The most believable pest on Girls, all agreed, is the bat that takes Hannah hostage. Other aspects of the setting, cobbled together from Ditmas Park and other locations, were more of a stretch. Chang “thought they did a pretty good job,” but Christensen believes “the sense of place was missing. It was clearly East Coast and urban.” (She did appreciate the shout-outs to the Fox Head, the storied writers’ hangout, and the Yacht Club, a divey rock bar.) Then there was the idyllic weather. “She’s riding her bike down this beautiful pathway with bright-pink flowers,” says Casey Walker, a recent graduate who’s just published his first novel. “It looks like no Iowa that I know. For six months of the year, it’s just these bitterly cold, windswept plains.”

More problematic is the heart of last night’s episode — and the program — the workshop itself. The students’ quick pile-on over Hannah’s story, dismissing it in unison as the bloggy scribbling of a bratty exhibitionist, makes sense for Girls but betrays the Iowa ethos of constructive dialogue. “Workshops are very, very intense, and they go on for hours,” says Christensen. “You dig really deeply, but with very little hostility or jargon.” Hannah’s chastisement for talking during her own critique is more accurate. “I got yelled at once for making big gestures and angrily eating,” Hennen says.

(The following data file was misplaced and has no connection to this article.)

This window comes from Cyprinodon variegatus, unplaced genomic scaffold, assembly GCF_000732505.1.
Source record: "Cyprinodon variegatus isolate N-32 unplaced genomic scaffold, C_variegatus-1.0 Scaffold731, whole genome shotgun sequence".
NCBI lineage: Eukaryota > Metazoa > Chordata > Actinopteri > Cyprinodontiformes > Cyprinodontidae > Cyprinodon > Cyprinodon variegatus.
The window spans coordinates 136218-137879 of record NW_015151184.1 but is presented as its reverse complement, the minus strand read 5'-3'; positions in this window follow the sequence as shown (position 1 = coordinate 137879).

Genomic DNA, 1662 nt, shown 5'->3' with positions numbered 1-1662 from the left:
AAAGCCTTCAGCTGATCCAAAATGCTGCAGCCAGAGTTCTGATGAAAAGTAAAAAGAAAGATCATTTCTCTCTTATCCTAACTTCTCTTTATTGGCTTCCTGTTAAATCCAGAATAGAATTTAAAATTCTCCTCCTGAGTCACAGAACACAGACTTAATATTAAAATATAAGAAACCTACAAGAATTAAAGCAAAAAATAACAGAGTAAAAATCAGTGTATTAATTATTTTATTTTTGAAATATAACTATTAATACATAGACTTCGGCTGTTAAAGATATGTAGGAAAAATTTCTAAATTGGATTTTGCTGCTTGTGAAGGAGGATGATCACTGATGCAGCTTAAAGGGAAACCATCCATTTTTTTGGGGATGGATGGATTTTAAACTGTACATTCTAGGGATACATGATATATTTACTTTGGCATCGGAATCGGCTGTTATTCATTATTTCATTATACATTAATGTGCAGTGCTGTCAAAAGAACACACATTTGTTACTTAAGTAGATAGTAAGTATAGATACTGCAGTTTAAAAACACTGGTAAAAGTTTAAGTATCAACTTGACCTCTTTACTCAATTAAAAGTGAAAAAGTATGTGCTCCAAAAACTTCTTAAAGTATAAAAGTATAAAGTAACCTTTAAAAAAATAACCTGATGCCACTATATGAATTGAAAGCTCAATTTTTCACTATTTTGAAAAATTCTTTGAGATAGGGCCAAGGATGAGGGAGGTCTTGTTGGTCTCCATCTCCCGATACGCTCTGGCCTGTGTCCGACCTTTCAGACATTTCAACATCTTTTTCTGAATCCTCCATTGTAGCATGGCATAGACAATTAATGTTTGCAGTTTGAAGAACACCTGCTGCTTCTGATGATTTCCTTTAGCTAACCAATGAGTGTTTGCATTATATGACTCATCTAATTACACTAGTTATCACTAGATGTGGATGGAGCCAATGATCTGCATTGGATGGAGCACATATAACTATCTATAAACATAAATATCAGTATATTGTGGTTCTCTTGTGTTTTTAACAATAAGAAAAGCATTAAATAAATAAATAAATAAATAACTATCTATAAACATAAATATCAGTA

For novelist and alum Alexander Chee, it was a believable bit of cringe comedy. “She basically made herself the most annoying person at the workshop,” he says. “It will define the way her peers think of her for, basically, the next two years. If she’s successful later, it will be one of those little stories told about her at parties by jealous classmates.”